The KRAB also originally told our patrol base leaders that we couldn't hook up to the city's power, even though our power cuts off several times per hour and theirs never does (see 'Power to The People' below). They also made a rule on their base that all weapons must be kept at the 'ready' position at all times. There were reports of Air Force officers berating Army soldiers for not carrying their weapons at 'the ready' in the chow hall. Now, how do you hold a tray full of food and your M-16 at the ready? Funniest thing is, the Air Force personnel on the KRAB don't have to carry weapons at all. Posted by Hello

Here is a photo of our battalion HQ on the left and the brightly-muraled 'Aloha Internet Cafe' in the distance. The 25th Infantry Division, our predecessors here, are based in Hawai'i and apparently cannot rub that in enough. They painted everything they could possibly paint with Hawai'i murals, maps, scenes, tribal patterns, highway signs, etc. It's like, 'Okay 25th ID, we GOT it. You're stationed in Hawai'i. Right. Thank you.'

On occasion, the KRAB vigorously enforces a 25 mph speed limit and the use of seat belts on their base, to the point that they actually set up speed traps and seat belt checkpoints. While we were freezing our butts off (now sweating our butts off) driving around sector, waiting for god knows what to hit us, they are using personnel to enforce these pathetic rules. I know safety is important, but come on. Why not send a couple of the people they use for enforcing their seat belt rule out to our base to pull guard duty for us or run a few patrols in sector?

And speaking of wasted personnel, our medic's brother works on the KRAB and he complains of intense boredom. You see, he and his team (a whole TEAM mind you) work very hard every day to compile a report that lists how many personnel are on sick call, on leave, ready to go, etc. This takes them a whole hour. Once that's done, their work for the day is done. So they work ONE HOUR PER DAY. Yikes.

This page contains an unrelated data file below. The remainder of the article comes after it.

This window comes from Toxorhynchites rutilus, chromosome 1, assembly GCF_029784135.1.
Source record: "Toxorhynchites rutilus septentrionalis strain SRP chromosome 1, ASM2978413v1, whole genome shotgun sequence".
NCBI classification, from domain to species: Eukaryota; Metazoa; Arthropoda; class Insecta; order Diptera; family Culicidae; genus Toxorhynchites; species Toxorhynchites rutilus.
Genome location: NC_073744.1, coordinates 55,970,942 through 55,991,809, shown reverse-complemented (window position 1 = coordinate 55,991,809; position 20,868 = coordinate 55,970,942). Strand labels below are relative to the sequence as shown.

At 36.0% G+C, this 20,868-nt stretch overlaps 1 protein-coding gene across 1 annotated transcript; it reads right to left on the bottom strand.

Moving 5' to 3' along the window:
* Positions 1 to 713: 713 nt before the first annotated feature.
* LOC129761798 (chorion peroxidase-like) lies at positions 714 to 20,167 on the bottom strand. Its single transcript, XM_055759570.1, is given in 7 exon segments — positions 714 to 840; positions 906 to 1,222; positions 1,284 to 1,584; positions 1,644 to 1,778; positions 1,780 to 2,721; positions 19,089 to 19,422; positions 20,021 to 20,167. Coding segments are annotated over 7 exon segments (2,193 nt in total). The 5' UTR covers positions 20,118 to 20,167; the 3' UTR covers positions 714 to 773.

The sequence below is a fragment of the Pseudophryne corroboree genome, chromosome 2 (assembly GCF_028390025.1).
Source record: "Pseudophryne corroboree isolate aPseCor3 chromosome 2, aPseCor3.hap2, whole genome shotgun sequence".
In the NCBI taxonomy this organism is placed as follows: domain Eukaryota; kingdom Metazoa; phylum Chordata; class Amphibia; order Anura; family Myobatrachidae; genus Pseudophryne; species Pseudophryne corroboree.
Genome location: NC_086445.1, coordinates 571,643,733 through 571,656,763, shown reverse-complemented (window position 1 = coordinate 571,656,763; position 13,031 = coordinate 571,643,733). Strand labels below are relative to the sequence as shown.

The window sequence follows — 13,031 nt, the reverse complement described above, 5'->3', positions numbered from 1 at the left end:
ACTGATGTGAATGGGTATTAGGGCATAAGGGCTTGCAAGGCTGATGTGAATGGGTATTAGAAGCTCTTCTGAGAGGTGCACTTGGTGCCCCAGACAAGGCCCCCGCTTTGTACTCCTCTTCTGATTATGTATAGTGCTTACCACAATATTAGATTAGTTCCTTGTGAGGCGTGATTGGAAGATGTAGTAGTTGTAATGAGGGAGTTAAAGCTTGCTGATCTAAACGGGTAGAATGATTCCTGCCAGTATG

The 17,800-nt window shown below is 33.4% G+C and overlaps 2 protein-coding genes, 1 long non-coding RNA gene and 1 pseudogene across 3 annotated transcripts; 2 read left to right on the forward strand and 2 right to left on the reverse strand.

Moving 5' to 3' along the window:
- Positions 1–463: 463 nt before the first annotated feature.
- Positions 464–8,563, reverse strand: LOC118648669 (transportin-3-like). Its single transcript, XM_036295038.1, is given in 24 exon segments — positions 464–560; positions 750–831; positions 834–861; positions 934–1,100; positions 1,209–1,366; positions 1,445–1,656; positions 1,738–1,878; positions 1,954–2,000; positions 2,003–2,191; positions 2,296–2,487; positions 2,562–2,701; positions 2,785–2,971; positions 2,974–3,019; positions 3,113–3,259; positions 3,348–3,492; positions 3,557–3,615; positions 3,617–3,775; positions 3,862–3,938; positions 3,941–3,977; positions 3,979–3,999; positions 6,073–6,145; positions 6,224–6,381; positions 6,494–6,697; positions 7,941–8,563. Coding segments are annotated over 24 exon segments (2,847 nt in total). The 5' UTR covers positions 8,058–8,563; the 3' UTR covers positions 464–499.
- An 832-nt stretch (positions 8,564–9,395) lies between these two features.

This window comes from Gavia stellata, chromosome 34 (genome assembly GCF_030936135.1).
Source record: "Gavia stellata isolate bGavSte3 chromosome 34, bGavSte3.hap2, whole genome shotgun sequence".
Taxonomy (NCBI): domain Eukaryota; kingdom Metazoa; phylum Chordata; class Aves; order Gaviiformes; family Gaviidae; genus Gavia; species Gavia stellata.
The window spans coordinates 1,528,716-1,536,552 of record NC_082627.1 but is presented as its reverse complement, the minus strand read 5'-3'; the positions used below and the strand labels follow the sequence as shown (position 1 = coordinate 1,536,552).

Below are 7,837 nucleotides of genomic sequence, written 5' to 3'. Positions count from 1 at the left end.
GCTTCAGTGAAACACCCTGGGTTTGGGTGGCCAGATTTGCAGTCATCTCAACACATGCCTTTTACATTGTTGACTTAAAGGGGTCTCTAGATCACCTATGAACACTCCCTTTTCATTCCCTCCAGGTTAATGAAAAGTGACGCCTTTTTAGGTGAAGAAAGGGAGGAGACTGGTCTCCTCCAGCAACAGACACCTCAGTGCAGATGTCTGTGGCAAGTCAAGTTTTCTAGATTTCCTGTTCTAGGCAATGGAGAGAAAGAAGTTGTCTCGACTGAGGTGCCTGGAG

The KRAB has softball and touch football leagues. A recent softball tournament had to be capped at 16 teams, because too many tried to sign up. We barely have room to throw a football around, unless you do it on the cracked basketball court, which until recently only had one hoop, until we stole one from another, closing patrol base.

They have numerous bathroom and shower trailers that never run out of power, or have their water cut off, and get cleaned daily by contractors. We have two toilets for about 36 men and two showers (see below), one of which has a plywood wall. Hey at least we have roaches and, occasionally, rats. They sure don't have that on the KRAB. Posted by Hello

Our lovely showers, two for 36 guys.